“When the Queen said, ‘I am poisoned," Hamlet knew that the King’‘s passion for her would, at least, debar him from committing such a crime, and that policy also would </p. 20> <p. 21> prevent it. Nor was he guilty. Her death was accidental. It was not until after Hamlet had killed the King that Laertes said:—’He is justly served; It is a poison tempered by himself.’ Laertes, then (realizing the King’s share of guilt,) sought to exonerate himself, and Hamlet asked Heaven to make him free.
“Hamlet seems to have entertained but little doubt that the event would prove fatal to his own life, and while heroically determining to enter upon it, gave expression to these jewelled words of priceless value:—’There’s a special Providence in the fall of a sparrow. If it be now, ‘t is not to come. If it be not to come, it will be now; if it be not now, yet it will come; the readiness is all.’ Should these and his final words be regarded as ‘sighs for human weakness.’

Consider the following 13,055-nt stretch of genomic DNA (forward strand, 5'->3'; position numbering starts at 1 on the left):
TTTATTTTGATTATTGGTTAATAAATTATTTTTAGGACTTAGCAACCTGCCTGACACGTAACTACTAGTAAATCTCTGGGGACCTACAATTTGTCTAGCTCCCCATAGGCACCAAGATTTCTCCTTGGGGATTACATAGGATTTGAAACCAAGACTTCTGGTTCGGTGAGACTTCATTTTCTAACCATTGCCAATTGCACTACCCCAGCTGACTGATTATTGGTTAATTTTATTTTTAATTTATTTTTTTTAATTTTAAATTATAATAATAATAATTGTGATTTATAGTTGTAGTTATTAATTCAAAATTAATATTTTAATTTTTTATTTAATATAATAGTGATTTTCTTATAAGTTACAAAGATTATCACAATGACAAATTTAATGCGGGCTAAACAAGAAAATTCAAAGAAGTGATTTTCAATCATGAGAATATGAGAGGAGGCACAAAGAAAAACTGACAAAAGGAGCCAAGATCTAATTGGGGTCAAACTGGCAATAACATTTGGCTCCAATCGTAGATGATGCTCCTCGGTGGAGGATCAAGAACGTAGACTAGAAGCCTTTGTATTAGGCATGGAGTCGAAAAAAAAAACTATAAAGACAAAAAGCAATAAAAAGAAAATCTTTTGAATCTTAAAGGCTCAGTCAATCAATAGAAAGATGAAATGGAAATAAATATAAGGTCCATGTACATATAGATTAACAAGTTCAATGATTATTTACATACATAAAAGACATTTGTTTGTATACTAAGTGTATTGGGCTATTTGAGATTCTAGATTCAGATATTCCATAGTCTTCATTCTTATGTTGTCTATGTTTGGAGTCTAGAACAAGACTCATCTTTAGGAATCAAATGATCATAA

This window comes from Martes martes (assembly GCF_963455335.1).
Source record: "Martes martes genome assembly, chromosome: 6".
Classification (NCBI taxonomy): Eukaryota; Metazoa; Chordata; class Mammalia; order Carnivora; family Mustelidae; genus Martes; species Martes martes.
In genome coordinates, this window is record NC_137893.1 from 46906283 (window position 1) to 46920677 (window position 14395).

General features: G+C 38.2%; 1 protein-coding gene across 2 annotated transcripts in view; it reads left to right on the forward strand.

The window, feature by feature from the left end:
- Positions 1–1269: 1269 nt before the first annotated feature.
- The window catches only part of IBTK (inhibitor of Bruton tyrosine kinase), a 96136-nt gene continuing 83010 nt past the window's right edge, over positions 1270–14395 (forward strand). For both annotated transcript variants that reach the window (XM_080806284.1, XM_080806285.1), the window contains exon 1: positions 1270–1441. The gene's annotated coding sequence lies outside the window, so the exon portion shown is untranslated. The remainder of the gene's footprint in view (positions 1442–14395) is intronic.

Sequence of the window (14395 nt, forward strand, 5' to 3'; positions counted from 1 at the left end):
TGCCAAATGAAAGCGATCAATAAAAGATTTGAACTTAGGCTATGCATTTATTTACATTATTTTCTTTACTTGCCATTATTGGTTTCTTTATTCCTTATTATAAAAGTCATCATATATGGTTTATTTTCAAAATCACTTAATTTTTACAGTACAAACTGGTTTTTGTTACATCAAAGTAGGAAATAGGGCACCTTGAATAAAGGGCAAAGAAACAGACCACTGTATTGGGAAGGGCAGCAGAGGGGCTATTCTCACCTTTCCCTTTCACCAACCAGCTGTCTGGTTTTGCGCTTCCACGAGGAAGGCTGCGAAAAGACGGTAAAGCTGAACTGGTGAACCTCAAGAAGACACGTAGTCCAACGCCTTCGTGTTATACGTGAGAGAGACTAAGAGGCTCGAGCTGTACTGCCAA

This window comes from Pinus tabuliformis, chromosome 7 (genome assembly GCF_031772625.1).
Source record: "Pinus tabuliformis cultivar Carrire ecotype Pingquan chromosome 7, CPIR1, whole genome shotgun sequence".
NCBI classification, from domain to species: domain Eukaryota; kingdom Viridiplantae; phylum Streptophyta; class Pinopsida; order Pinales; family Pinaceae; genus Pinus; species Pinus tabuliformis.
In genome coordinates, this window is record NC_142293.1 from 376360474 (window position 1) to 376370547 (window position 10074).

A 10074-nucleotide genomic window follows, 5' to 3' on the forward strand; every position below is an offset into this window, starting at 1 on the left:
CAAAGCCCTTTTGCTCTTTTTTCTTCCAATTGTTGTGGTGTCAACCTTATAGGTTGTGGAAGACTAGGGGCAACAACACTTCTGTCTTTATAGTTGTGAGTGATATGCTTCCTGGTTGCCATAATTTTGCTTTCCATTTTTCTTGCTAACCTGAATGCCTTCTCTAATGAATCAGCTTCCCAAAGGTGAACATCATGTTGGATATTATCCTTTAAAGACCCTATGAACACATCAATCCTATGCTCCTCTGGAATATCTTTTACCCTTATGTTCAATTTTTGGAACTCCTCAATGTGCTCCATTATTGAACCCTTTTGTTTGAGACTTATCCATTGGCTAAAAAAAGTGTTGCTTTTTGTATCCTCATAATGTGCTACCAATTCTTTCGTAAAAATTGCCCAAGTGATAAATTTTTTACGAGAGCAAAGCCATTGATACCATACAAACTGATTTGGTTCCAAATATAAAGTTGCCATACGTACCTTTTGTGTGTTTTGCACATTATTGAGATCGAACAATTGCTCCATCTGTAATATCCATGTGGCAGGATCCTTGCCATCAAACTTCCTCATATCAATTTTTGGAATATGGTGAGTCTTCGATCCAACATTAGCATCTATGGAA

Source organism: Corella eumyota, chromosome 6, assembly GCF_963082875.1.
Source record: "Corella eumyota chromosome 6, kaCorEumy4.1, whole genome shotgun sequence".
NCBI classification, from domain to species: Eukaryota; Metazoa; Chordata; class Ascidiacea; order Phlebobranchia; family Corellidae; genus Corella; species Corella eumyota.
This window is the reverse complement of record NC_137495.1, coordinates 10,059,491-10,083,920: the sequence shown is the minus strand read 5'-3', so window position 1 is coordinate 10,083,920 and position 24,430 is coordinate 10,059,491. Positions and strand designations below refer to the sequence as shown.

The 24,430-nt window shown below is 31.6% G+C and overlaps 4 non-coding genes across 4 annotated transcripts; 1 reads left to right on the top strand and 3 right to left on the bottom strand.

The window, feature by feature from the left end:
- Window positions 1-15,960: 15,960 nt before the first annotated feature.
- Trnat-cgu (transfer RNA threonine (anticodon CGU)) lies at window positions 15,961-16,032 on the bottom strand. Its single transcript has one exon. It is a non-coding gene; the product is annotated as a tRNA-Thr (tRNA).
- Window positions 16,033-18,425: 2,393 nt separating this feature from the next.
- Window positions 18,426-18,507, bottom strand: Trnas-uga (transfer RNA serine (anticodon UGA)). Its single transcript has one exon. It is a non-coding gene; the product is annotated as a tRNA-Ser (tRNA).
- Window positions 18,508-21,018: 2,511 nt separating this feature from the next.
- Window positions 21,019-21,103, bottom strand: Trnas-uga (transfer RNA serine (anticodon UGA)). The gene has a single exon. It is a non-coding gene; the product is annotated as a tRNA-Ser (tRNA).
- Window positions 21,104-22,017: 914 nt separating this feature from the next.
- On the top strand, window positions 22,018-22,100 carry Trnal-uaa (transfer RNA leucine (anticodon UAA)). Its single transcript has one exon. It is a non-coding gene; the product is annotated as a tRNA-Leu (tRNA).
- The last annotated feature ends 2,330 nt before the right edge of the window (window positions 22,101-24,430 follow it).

“Dr. Conolly, of the Royal College of Physicians in London, has brought out a book entitled: ‘A Study of Hamlet.’ He would seem to have produced overwhelming arguments in support of the theory of insanity, and it has only been, by means of a careful ‘study’ of his work, in connection with the play itself, that I am enabled to hold firm to several of my expressed opinions, which a single perusal of the book’s contents had shaken. In referring to the death scene Conolly observes, that ‘Hamlet has but energy left to prevent Horatio from drinking the poison!’ While I have sought to illustrate the wonderful powers of Hamlet in that scene, I may ask what degrees of energy can a man be expected to exhibit who has received a ’bleeding wound and been poisoned with a stuff that ‘o’er-crows the spirit’ or weakens directly the energies themselves, and in whom there is not ‘half an hour’s life?’ Hamlet was the first to receive fatal injury; yet he outlived Laertes, wounded and poisoned in the same manner. It was the force of his superior mind and energy that enabled him to do this and leave all things so arranged that ‘the yet unknowing world’ should learn ‘how these things came about.’